The autumn leaves are falling like rain. Although my neighbors are all barbarians and you, you are a thousand miles away, there are always two cups at my table.

T’ang Dynasty poem

Ten thousand flowers in spring, the moon in autumn, a cool breeze in summer, snow in winter. If your mind isn't clouded by unnecessary things, this is the best season of your life.

~ Wu-men ~


Friday, November 06, 2015

Kimura's Training Routine

Below is an excerpt from an article that appeared at BJJ Eastern Europe describing Masahiko Kimura's training routine. He was an off the charts martial artist and his training routine reflects that.

The full article may be read here. It is accompanied by several interesting videos. Check it out! Enjoy.

Masahiko Kimura)was a Japanese judoka who is widely considered one of the greatest judoka of all time. (5 ft 7in 170 cm; 85 kg, 187 lb) He was born on September 10, 1917 in Kumamoto, Japan. In submission grappling, the reverse ude-garami arm lock is often called the “Kimura”, due to his famous victory over Gracie jiu-jitsu developer Hélio Gracie.
Masahiko Kimura began training Judo at age of 9 and was promoted to yondan (4th dan) at the age of 15 after six years of Judo. He had defeated six opponents (who were all 3rd and 4th dan) in a row. In 1935 at age 18 he became the youngest ever godan (5th degree black belt) when he defeated eight consecutive opponents at Kodokan (headquarters for the main governing body of Judo).
Kimura’s remarkable success can in part be attributed to his fanatical training regimen, managed by his teacher, Tatsukuma Ushijima. Kimura reportedly lost only four judo matches in his lifetime, all occurring in 1935. He considered quitting judo after those losses, but through the encouragement of friends he began training again. He consistently practiced the leg throw osoto gari (large outer reap) against a tree. Daily randori or sparring sessions at Tokyo Police and Kodokan dojos resulted in numerous opponents suffering from concussions and losing consciousness. Many opponents asked Kimura not to use his osoto gari.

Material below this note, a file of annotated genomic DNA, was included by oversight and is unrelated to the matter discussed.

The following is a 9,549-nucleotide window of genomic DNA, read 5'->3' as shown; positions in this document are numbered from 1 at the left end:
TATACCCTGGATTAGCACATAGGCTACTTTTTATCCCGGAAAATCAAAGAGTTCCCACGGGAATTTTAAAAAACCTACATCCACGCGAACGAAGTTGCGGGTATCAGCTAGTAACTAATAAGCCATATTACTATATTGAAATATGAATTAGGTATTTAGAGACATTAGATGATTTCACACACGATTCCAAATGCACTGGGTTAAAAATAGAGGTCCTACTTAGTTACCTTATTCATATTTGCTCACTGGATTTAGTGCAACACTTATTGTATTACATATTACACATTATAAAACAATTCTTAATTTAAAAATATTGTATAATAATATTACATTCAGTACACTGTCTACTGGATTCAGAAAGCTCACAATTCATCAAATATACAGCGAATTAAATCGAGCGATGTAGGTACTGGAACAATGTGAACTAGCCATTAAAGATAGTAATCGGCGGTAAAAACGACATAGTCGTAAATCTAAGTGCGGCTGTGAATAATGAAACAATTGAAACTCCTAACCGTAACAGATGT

At the height of his career Kimura’s training involved a thousand push-ups and nine-hours practice every day. He was promoted to 7th dan at age 30, a rank that was frozen after disputes with Kodokan over becoming a professional wrestler, refusing to return the All Japan Judo Championship flag, and issuing dan ranks while in Brazil.
Mas Oyama himself said that the ONLY person who trained as hard as he did… or in-fact, harder than he did, was the one and only: Masahiko Kimura…
 ...

Masahiko Kimura’s Daily Training Regime (Kimura trained 6 days a week):
1,000 Push-ups or Hindu Push-ups
Bunny Hop- 1 km
Headstand- 3 x 3 Minutes (against a wall)
Judo Practice- 100 Throws
One-Arm Barbell Lift and Press- 15 Reps each side OR Bench Press- 3 Sets: 3, 2, and 1 Reps
200 Sit-ups off Partner’s Back or Decline Sit-ups
200 Squats with Partner/Log/Barbell/Sandbag (150-200lbs)
Judo Practice- 100 Drills Submissions
500 Shuto (Knife-hand Strikes)
Judo Practice- 100 Entries
Judo Randori- “X” x 3 Minute Rounds
Practice Throws (particularly Uchi-mata) Against a Tree- 1 Hour
Additional Judo Practice- 1 Hour



2 comments:

Christopher Li said...

Interestingly, Mas Oyama and Masahiko Kimura both went to Takushoku University, along with Yoshinkan Aikido Founder Gozo Shioda. There's more about that, and about Kimura's training routine, in this interview: http://www.aikidosangenkai.org/blog/aikido-judo-gozo-shioda-masahiko-kimura/

Best,

Chris

Rick Matz said...

Thanks for visiting.

That's an excellent interview. Readers would do well to follow the link.